Monomania. Even though platforms change in the political winds, partisans tend to be monomaniacal. Notice how they’re never wrong. Though technocrats are quick to trot out some lofty ideal, they almost always lack the knowledge required to bring about their dirigisme. When the policies fail or create perverse effects, they blame the other party or cry that their favored program isn’t adequately funded.
Centralists also imagine the state is somehow a good and rightful steward of resources. Yet the list of resources the state wastes constitutes a book unto itself. Governments incur debt larger than their productive output (GDP). Functionaries pay exorbitant sums to military contractors that no market would bear. The US government is also the world’s largest polluter; its military alone pollutes more than 100 countries. Roads fall into disrepair as new highways get built in a congressman’s wilderness. Social Security’s coffers are bare. Centralist systems create incentives to be negligent. And the political class remains unaccountable.
Casuistry. I don’t need to explain the myriad ways political elites use casuistry to lure people. One need only point out that some of the biggest propagators of “disinformation” are those being tapped to staff the US government’s new Disinformation Board. For reasons that should be obvious, it has been called “The Ministry of Truth.” If the other party takes over the Board, far from being dedicated to the pursuit of truth, it will be gunships hijacked by a different group of cynics and zealots.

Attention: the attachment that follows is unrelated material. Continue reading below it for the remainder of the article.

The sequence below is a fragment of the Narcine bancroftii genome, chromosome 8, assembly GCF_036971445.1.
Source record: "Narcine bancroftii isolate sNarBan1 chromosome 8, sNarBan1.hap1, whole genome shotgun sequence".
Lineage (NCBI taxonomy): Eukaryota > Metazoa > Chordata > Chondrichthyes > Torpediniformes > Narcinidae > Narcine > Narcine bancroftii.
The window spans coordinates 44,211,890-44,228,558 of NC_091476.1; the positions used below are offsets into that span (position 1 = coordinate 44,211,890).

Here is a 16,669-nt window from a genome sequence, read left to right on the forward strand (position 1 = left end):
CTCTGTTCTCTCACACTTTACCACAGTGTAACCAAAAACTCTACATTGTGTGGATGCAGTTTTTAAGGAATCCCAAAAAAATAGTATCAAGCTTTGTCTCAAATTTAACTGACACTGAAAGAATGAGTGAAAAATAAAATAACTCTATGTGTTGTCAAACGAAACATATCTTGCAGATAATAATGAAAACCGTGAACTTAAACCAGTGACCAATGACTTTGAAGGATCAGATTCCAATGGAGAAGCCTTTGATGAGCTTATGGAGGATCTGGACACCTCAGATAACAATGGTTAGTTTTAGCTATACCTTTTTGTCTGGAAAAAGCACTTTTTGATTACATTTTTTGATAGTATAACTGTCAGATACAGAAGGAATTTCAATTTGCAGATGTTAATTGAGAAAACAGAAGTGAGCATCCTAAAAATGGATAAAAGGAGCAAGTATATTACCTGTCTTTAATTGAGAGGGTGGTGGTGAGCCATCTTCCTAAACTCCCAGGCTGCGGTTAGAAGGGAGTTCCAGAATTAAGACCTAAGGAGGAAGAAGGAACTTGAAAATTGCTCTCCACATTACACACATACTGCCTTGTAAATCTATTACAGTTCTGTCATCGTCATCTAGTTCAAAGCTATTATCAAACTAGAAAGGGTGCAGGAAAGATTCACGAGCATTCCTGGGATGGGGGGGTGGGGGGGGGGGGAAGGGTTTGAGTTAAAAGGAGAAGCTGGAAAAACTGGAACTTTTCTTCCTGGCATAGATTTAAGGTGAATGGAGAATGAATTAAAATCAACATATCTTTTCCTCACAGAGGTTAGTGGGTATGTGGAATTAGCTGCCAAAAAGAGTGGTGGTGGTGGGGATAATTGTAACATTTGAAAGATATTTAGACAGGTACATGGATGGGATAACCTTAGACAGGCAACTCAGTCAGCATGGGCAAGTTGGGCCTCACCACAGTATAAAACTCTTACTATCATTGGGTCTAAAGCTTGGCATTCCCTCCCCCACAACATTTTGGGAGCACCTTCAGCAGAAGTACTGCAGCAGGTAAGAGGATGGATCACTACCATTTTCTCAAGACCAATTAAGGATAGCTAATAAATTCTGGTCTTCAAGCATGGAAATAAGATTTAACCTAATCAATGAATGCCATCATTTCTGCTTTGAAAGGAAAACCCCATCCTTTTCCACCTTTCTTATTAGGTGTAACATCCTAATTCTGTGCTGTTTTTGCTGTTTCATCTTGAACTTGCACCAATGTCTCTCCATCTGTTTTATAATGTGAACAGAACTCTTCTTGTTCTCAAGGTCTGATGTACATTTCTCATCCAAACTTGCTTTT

Whenever you aim at Centralism’s shibboleths, you will irritate some partisans. Most people want to see their priors confirmed. When you fail to confirm their priors and offer them some medicine, some will spit it back at you.
I remain undeterred.
Political team sports have replaced moral practice. And most people have become too comfortable with expanding political power. Of course, these two concerns are related and self-reinforcing. One way or the other, we have to bring morality back.
While crypto-technologies are promising anti-authoritarian tools, they are works in progress. Scammers, hackers, and other bad actors threaten to bring down these nascent ecosystems before they mature. But a mature crypto industry promises to be a powerful check on authority. People of conscience must fight to protect them. And that takes mission, morality, and meaning.
That’s why I wrote The Decentralist.
The world is forgetting timeless truths, distracted as they are by political spectacles and errant ideologies. Even if that means shouting into the wind, we must do everything we can to rediscover the human practices that guard civilization. Without mission, morality, and meaning, no human system – centralized or decentralized – can thrive. Still, we also have to decentralize power. It’s not merely that empires fall as night follows day. The growth of the managerial state is wreaking havoc on innocent people.
And we have to speak for them.